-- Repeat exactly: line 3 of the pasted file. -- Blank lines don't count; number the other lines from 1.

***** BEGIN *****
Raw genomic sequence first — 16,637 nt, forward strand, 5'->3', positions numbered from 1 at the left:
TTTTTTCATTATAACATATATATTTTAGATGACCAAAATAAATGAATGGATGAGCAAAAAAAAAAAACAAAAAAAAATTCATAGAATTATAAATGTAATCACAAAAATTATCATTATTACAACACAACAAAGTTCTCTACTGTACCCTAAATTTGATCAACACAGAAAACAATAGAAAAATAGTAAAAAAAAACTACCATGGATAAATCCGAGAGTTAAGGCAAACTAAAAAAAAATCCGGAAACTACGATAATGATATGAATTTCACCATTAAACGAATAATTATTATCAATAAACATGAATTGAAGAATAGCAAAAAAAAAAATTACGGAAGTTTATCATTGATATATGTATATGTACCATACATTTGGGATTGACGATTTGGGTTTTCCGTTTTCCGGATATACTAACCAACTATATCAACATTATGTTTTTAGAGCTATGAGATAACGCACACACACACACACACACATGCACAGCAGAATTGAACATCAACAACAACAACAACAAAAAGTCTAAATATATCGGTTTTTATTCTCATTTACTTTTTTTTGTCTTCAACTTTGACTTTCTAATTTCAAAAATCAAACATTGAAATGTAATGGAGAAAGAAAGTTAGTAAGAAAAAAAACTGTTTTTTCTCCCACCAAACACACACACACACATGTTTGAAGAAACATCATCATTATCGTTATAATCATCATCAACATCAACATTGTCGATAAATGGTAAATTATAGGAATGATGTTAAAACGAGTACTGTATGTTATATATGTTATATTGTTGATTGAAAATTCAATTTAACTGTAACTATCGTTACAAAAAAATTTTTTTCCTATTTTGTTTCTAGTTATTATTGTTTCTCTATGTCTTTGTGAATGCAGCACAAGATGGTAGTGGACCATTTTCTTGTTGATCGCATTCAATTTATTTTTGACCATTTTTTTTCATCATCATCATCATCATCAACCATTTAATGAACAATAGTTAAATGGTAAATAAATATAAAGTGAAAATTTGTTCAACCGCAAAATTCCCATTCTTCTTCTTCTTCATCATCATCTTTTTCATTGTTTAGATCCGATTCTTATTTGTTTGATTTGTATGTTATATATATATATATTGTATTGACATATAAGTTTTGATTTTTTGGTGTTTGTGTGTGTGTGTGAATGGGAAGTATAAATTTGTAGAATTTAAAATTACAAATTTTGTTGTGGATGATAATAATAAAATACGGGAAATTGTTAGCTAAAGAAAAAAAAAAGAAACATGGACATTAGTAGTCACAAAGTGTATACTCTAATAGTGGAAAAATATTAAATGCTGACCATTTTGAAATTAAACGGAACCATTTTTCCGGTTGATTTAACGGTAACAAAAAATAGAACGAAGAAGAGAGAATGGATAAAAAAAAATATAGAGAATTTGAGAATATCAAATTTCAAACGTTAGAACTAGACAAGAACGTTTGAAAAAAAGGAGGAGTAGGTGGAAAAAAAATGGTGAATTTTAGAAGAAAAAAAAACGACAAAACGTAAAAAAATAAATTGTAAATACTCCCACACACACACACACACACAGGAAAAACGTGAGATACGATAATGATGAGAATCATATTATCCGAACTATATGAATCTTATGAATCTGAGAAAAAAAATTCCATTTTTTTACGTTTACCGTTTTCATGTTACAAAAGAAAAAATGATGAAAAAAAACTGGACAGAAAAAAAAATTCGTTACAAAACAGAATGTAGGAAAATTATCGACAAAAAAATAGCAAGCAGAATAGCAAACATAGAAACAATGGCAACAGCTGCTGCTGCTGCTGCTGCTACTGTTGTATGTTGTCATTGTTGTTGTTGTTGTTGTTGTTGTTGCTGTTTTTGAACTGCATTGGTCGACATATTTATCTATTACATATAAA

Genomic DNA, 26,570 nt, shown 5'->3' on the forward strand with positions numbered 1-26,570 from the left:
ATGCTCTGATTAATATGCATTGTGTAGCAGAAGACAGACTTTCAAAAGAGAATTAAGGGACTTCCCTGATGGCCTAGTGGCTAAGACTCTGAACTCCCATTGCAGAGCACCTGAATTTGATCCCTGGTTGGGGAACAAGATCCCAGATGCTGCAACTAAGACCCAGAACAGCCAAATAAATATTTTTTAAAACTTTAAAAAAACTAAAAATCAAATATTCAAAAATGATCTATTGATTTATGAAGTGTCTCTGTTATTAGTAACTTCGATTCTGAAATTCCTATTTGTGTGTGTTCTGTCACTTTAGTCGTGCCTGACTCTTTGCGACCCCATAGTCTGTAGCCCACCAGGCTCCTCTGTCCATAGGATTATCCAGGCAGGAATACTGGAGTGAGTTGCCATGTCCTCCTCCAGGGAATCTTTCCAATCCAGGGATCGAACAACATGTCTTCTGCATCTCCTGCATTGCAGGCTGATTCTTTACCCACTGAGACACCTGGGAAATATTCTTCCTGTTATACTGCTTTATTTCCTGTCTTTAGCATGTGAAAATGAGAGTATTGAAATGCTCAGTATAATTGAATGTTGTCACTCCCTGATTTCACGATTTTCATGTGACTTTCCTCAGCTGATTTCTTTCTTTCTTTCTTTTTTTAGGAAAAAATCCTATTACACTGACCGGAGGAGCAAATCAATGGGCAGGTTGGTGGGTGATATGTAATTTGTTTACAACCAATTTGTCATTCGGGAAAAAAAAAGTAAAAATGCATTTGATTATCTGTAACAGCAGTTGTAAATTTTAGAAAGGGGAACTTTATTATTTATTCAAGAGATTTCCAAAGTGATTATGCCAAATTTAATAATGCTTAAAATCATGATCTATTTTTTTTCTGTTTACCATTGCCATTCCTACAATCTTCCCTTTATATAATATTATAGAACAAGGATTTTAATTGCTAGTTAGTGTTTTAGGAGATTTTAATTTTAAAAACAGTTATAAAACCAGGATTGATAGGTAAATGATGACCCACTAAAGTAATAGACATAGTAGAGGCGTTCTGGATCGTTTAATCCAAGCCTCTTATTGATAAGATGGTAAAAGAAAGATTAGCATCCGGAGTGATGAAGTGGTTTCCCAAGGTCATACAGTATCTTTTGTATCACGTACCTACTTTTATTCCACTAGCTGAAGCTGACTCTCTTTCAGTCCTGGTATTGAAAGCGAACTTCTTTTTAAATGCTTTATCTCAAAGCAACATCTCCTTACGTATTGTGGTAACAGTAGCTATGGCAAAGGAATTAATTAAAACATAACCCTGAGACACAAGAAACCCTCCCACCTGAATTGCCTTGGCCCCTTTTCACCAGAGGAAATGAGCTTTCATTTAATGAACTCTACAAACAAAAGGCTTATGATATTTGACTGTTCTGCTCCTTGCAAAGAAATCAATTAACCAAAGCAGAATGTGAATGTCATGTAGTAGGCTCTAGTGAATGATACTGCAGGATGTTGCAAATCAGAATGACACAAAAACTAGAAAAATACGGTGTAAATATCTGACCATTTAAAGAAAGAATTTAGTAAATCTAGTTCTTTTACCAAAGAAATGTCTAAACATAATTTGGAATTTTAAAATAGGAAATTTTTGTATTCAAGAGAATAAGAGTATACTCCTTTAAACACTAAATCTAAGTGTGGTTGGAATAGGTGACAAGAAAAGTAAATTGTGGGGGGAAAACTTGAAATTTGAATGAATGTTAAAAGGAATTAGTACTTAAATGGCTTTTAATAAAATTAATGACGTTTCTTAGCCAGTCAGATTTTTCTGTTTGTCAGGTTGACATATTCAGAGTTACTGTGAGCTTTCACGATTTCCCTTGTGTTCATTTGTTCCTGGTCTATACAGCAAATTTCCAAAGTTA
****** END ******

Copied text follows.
Genomic DNA, 26,570 nt, shown 5'->3' on the forward strand with positions numbered 1-26,570 from the left: